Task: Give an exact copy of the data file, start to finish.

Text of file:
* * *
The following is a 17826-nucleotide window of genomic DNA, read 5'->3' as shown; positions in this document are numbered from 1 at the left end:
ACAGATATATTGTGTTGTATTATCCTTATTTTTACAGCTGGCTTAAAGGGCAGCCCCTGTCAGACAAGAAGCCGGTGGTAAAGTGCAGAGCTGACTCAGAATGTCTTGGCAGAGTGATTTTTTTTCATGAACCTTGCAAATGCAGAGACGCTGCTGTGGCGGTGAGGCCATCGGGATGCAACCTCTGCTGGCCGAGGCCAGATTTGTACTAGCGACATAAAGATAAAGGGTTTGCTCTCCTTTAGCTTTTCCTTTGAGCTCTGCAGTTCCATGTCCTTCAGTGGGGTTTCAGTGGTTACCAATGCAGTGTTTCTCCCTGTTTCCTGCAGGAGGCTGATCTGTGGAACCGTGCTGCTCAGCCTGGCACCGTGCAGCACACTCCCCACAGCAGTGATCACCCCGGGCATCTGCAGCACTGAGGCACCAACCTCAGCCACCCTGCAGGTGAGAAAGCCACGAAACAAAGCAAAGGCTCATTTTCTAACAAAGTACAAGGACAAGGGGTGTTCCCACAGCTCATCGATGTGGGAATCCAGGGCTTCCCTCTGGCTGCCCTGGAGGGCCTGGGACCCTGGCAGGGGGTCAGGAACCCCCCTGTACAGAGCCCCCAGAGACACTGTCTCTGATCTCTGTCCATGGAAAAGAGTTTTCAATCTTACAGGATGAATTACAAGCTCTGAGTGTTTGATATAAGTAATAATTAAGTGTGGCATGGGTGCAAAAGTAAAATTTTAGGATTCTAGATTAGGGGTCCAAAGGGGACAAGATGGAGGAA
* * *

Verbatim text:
The following is a 17826-nucleotide window of genomic DNA, read 5'->3' as shown; positions in this document are numbered from 1 at the left end:
ACAGATATATTGTGTTGTATTATCCTTATTTTTACAGCTGGCTTAAAGGGCAGCCCCTGTCAGACAAGAAGCCGGTGGTAAAGTGCAGAGCTGACTCAGAATGTCTTGGCAGAGTGATTTTTTTTCATGAACCTTGCAAATGCAGAGACGCTGCTGTGGCGGTGAGGCCATCGGGATGCAACCTCTGCTGGCCGAGGCCAGATTTGTACTAGCGACATAAAGATAAAGGGTTTGCTCTCCTTTAGCTTTTCCTTTGAGCTCTGCAGTTCCATGTCCTTCAGTGGGGTTTCAGTGGTTACCAATGCAGTGTTTCTCCCTGTTTCCTGCAGGAGGCTGATCTGTGGAACCGTGCTGCTCAGCCTGGCACCGTGCAGCACACTCCCCACAGCAGTGATCACCCCGGGCATCTGCAGCACTGAGGCACCAACCTCAGCCACCCTGCAGGTGAGAAAGCCACGAAACAAAGCAAAGGCTCATTTTCTAACAAAGTACAAGGACAAGGGGTGTTCCCACAGCTCATCGATGTGGGAATCCAGGGCTTCCCTCTGGCTGCCCTGGAGGGCCTGGGACCCTGGCAGGGGGTCAGGAACCCCCCTGTACAGAGCCCCCAGAGACACTGTCTCTGATCTCTGTCCATGGAAAAGAGTTTTCAATCTTACAGGATGAATTACAAGCTCTGAGTGTTTGATATAAGTAATAATTAAGTGTGGCATGGGTGCAAAAGTAAAATTTTAGGATTCTAGATTAGGGGTCCAAAGGGGACAAGATGGAGGAA